This is a weird and mythical part of the head. It’s basically a bit where lots of little veins come together in a bony cavity to share stories and sing campfire songs. Kidding. Basically the reason it’s so important is that lots of things run through the cavernous sinus, and should the cavernous sinus get infected or thrombosed, it will put pressure on all these structures and cause problems. There’s one on each side of your face, and you find them behind the top of your nose, a few centimetres back.
Things that run through the cavernous sinus can be remembered by the handy mnemonic O TOM CAT. It should be written out like this:
(Yep, I made this on GIMP. At least it’s not Paint!)
And here’s what they stand for:
Opthalmic branch of the trigeminal nerve
Maxillary branch of the trigeminal nerve
internal Carotid artery
Trochlear nerve (the T’s cross over so they’re actually the same…)
If there is trauma in the danger area of the face (aka danger triangle of face), infection can spread up the facial vein to the cavernous sinus. It can go up the facial vein because the facial vein is a vein of the head and neck and therefore doesn’t have valves. Exciting I know. So then you get infection in the cavernous sinus.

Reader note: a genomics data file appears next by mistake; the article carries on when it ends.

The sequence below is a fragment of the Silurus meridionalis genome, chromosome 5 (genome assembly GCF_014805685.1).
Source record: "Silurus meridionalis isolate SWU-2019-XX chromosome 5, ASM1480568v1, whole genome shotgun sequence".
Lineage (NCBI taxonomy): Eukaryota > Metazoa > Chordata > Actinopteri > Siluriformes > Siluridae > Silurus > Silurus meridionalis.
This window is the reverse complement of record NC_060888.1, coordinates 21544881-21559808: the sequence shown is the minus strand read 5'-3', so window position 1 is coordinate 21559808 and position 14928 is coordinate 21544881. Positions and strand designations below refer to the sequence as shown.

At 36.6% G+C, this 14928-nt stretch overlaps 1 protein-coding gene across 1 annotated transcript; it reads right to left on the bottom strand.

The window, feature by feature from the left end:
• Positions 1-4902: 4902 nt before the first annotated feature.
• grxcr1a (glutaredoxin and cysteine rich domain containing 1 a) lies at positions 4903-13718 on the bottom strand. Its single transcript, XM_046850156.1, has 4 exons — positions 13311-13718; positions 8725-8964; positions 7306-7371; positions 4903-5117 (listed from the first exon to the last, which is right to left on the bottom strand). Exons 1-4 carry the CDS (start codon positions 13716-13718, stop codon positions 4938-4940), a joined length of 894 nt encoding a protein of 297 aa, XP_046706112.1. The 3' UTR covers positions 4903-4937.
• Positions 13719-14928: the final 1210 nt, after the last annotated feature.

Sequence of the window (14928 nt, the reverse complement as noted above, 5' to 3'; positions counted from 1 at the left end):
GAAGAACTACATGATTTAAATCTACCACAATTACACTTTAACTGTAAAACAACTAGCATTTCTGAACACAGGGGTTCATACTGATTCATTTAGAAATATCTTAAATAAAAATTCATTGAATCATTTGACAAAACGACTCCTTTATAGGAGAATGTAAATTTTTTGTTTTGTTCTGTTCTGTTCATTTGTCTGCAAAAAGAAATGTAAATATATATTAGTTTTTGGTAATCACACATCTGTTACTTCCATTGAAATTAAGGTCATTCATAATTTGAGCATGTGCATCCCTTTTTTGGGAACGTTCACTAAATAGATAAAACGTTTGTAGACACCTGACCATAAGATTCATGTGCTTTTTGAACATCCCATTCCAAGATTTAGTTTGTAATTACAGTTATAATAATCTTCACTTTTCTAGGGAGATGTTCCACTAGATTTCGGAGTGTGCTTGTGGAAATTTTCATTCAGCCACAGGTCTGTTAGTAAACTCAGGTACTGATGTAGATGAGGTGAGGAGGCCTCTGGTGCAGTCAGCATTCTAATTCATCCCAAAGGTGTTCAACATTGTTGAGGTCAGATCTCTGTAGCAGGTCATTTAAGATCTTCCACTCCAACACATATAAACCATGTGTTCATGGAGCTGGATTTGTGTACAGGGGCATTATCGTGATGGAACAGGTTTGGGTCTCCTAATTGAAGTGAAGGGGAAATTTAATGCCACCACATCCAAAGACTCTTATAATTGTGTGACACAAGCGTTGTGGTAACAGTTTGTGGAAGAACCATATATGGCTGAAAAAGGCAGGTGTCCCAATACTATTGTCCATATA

If someone has thrombophlebitis in the facial vein, a bit can break off and get stuck in the cavernous sinus (as it’s just lots of little veins), causing cavernous sinus thrombosis.
The pituitary gland sits between the two cavernous sinuses, so if it’s enlarged it can put pressure on the cavernous sinus. Any other tumours in the area will do the same thing.
Any of these can result in the broadly named cavernous sinus syndrome. It causes a wide variety of problems, such as nerve palsies, haemorrhages and headaches. It is a medical emergecy and needs treatment STAT.